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Deck is 12’x 8’with mid span posts(6’). Double 2x10 beams around. 16” center 2x10 joists. All posts 6x6 treated S-Pine as well as all lumber. Tub is placed over the 6x8’span. (1/2 of the deck. Will this construction support tub?

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  • You should pay an engineer for this. But how high up is it?
    – popham
    Nov 1, 2023 at 3:53
  • And show a diagram Nov 1, 2023 at 10:21
  • Please clarify your specific problem or provide additional details to highlight exactly what you need. As it's currently written, it's hard to tell exactly what you're asking.
    – Community Bot
    Nov 1, 2023 at 10:22

1 Answer 1

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By the International Residential Code, a deck gets designed for 40 psf live load. Water at 8 inches depth is about 40 psf. Assuming the 40 psf for people plus your 3500#, that's 120 psf. So your deck is probably not good enough unless it was ridiculously over built. To spit out a strength, an engineer should examine the connections and foundation of the deck, not just the beam and post sizes. The post lengths are also relevant. And you probably need lateral bracing assuming that the deck is at the non-trivial elevation implied by your 6x6 posts.

If you were sizing the joists and beams for the normal 40 psf live load, then the IRC's R507.5 and R507.6 would be where to find the sizes (the tabulated beam sizes are for perimeter beams, not interior ones which have twice the load). That section of the IRC tells you all about 40 psf decks. The beam sizes suggest to my intuition that you've got a 40 psf deck. The joists seem to have some reserve strength, but I'm making assumption about your exact framing layout, so I don't want to speak too confidently. Even if the joists were already big enough (they're probably not), the connections may not be developing their full strength. An engineer should look at your structure and prescribe adequate modifications.

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    I agree 100%. I hope you don't mind that I reinforced the critical point.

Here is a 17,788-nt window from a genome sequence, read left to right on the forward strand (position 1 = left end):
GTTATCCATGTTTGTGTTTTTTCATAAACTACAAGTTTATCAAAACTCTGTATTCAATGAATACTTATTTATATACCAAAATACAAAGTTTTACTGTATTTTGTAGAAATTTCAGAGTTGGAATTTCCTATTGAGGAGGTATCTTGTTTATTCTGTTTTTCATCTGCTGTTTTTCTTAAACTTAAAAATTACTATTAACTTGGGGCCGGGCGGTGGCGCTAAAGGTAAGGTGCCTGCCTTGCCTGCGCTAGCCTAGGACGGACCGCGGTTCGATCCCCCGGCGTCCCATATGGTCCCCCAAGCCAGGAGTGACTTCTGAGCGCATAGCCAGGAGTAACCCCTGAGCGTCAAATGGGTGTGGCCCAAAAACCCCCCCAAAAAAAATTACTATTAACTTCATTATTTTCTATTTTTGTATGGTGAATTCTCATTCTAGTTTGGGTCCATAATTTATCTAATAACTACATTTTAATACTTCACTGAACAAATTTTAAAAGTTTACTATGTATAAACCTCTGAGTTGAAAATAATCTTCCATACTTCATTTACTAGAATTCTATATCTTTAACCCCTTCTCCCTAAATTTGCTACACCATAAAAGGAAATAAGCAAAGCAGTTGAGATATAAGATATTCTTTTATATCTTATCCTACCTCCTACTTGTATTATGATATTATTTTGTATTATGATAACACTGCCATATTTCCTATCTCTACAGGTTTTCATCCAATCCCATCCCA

– FreeMan
    Nov 1, 2023 at 13:12
  • A second vote for your estimated load: I happen to own a hot tub with a footprint of 6'8" x 7'9" and height of 33"; the manufacturer in their specifications indicates dead weight of the tub with occupants averaging 175 pounds is 105 psf. The 120 psf target reflects a healthy, conservative approach.
    – Greg Hill
    Nov 1, 2023 at 16:16
  • @GregHill, do you remember if the manufacturer actually specified design load? Something that potentially put them on the hook for structural problems? Because I was a little bothered by the weight distribution. The hot tub has its load somewhat concentrated toward its center, where uniform load distribution implies half the midspan bending moment versus idealizing all of the load concentrated at center. I rounded up to the 120 psf, but I contemplated adding some more because of the load distribution. In real life it would be great to start with a design prescription from the manufacturer.
    – popham
    Nov 1, 2023 at 17:50
  • @FreeMan, I changed it back. I get to the point quickly in the 4th sentence. This is a good answer for somebody asking the question. I don't believe that people asking the question are eager to skim. I'll add the word "engineer" once or twice, though, to be more explicit.
    – popham
    Nov 1, 2023 at 18:00
  • This manufacturer doesn't specify a design load; they just say "The weight per square foot must not exceed the structure's rated capacity." I have to imagine at hot tub is semi-flexible and thus can bend along with the structure on which it rests, increasing the loading at the center of the span. It's not all the load concentrated at center, though. I wish I had the engineering background to understand the implications of this!
    – Greg Hill
    Nov 1, 2023 at 19:17

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